He records Mt. Gaoligong with camera
Editor's note: For two decades, Bi Zheng has guarded the Gaoligong Mountain with a camera in hand. Taking pictures of rare animals and plants, Bi showed the effective eco-protection in the mountain. His photos have allowed the public to know about Mt. Gaoligong, thinking about biodiversity conservation.
Bi Zheng(4th; L) and his colleagues work in the Gaoligong reserve. Photo provided to Xinhua Net
He records Mt. Gaoligong with camera
"I’ve no ambition in life, but I love hills in nature. Interested in birds and insects, I don’t care about success or failure." Bi Zheng, director of the Tengchong branch management of the Gaoligong Mountain nature reserve in west Yunnan, summed up his career as a guardian of the mountain. For more than 20 years, Bi used a camera to record the species in the reserve. Taking pictures and videos of the rare plants and animals, he had the mysterious species in Mt. Gaoligong exposed to the outside world.
Folks in Tengchong call Gaoligong "mother", an expression of their affection to the mountain. In 2001, Bi joined the Tengchong management via job transfer. At a time, Bi dreamed of working in the cities, but he later felt destined to be a guardian of this lush mountain, and this faith lasted for over 20 years.
At first, he wasn’t familiar with photos or cameras. Watching the growth of trees, leaves, flowers and birds day after day, Bi Zheng witnessed the ecological changes in the mountain. However, he didn’t want to keep the sights to himself, but to let people outside the mountain see the protection results in Gaoligong. So Bi kicked off his picture taking in the mountain, in hope of arousing more public awareness in respecting nature and conserving biodiversity.
"In eco-protection, the hard way is to restrain folks by law, while the soft way is to present people the natural beautiful and let them feel obliged to love and care for nature, " Bi said.
A hoolock gibbon is seen in the Gaoligong reserve. (Photo provided to Xinhua Net by Bi Zheng)
Truth within pictures
The Gaoligong Mountain is a major shield for ecological security in southwest China, and it also showcases the results of biodiversity protection in the country. Known as the "gene bank of world species", the area has seen most of China’s discovery in new species in the past 30 years.
Numerous species grow in Mount Gaoligong, but some species are poorly recorded, so Bi Zheng has pursued truth by taking pictures. In recording the species, he never fell behind the schedule, especially in a bird-watching journey that required him to move here and there.
Back to one day in 2019, when local rangers said yellow-rump honey birds were spotted by monitoring equipment, Bi gave up the opportunity to accompany his family and hurried into the mountain to watch the birds. To take a photo, Bi only needs to press the shutter once, but the waiting was full of uncertainty. The yellow honey guide is a rare bird in Mt. Gaoligong. After hours of crouching in the woods, Bi succeeded in photographing the honey bird, and the process was detailed in his book Notes on Bird Watching.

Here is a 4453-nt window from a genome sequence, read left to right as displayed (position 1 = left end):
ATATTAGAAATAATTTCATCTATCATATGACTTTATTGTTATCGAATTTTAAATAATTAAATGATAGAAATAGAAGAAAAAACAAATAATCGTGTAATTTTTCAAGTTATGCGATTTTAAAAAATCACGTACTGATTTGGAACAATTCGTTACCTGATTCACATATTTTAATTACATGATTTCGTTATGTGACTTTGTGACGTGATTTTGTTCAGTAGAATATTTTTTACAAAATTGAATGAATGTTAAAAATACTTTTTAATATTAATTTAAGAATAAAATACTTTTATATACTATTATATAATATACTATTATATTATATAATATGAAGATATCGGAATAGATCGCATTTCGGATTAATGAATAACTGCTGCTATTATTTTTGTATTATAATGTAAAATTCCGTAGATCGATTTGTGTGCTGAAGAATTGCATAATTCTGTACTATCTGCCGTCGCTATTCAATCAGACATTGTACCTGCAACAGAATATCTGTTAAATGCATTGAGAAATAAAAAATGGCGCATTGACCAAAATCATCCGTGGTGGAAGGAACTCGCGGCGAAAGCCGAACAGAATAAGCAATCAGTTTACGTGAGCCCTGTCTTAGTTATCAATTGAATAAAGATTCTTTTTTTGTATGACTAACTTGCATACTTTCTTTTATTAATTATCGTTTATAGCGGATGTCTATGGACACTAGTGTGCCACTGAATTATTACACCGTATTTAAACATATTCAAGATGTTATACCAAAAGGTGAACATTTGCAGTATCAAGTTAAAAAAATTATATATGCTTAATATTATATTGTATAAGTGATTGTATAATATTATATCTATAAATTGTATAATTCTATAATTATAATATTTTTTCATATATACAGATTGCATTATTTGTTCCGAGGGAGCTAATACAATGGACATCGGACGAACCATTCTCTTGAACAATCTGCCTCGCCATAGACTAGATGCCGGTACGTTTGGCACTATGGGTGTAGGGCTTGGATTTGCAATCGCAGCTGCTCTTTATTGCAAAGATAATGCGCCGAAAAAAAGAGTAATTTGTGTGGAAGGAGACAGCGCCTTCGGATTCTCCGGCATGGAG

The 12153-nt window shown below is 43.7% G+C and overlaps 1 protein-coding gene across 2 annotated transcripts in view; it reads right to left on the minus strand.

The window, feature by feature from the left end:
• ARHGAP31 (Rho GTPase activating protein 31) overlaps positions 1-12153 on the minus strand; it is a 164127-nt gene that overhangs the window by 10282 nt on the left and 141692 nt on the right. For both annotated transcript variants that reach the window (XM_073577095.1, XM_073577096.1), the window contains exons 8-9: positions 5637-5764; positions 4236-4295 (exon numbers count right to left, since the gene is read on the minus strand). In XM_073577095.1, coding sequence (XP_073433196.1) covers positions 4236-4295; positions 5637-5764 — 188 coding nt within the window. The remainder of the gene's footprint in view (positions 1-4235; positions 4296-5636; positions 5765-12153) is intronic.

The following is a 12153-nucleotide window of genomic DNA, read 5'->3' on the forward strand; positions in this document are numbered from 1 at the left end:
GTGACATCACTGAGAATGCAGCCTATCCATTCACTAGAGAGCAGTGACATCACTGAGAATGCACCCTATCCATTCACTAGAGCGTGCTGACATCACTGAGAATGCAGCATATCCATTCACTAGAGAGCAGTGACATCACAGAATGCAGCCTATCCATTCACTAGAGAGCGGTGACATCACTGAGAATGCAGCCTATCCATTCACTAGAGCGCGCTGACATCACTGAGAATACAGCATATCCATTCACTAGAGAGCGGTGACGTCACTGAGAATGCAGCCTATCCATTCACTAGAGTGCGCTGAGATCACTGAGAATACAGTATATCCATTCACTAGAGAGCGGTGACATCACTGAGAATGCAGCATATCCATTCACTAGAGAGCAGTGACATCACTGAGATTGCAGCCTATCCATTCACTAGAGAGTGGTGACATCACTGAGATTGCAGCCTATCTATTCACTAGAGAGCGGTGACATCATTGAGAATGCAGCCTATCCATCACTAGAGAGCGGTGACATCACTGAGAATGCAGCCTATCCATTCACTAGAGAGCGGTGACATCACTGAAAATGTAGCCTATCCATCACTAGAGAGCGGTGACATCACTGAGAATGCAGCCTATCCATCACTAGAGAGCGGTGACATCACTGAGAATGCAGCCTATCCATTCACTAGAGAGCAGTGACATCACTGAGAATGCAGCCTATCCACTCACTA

A rufous-bellied niltava in the reserve (Photo provided to Xinhua Net by Bi Zheng)
The book is a recording of Bi Zheng's road towards bird protection for decades. After each bird-watching tour, he would write down in detail the time, spot, shape, habitat and the story in watching the bird. Now, the would-be book Notes on Bird Watching has added up to more than 200,000 words.
So far, Bi has taken around 10,000 photos, including 300 plus species of birds, and 100 butterflies, as well as 40 wild animals that have been photographed by infrared cameras. In words and photos, Bi provided hard evidence vivid for the rich bio-resources and biodiversity conservation in the Gaoligong Mountain.
In recent years, remarkable results have been achieved in surveying the biodiversity in Gaoligong. A number of species, such as the hoolock gibbon, the Tengchong leaf-litter toad, the Dali cymbidium and more, were discovered in succession, leaving the world valuable data and allowing the outsiders to see Gaoligong directly.
The Dali cymbidium (Photo provided to Xinhua Net by Bi Zheng)
Results from hard work
"In our in-depth monitoring missions and patrols, it's common to wade through rivers in the mountains, sleep in the wilderness, and keep company with birds or beasts,” Bi Zheng said. "I often use the phrase 'mixed smells' to describe my fellow team members. The smells of rain, sweat, mud and moss were all mixed together with the smell of smoke when we were cookingin the woods.” Bi added it's hard and tiring to do be a mountain guardian, but they were relieved at the increased public awareness in biodiversity protection.
Bi Zheng revealed that the Tengchong branch of Mt. Gaoligong reserve management is staffed with 50 full-time conservationists and 130 part-time forest guards. With the goal of "letting Mt. Gaoligong and the world know each other,” the Tengchong branch has, for decades, managed the reserve by preventing forest fire, imparting locals in eco-protection, exchanging ideas with peers, and boosting economy of surrounding communities.
Bi is 52 years old this year, and he’ll continue caring for Gaoligong in the future. He has been in love with his job for so long.
Staffers at the Gaoligong reserve carry out patrol. (Photo provided to Xinhua Net by Bi Zheng)
Reporting by Li Na; Xinhua photos; Trans-editing by Wang Shixue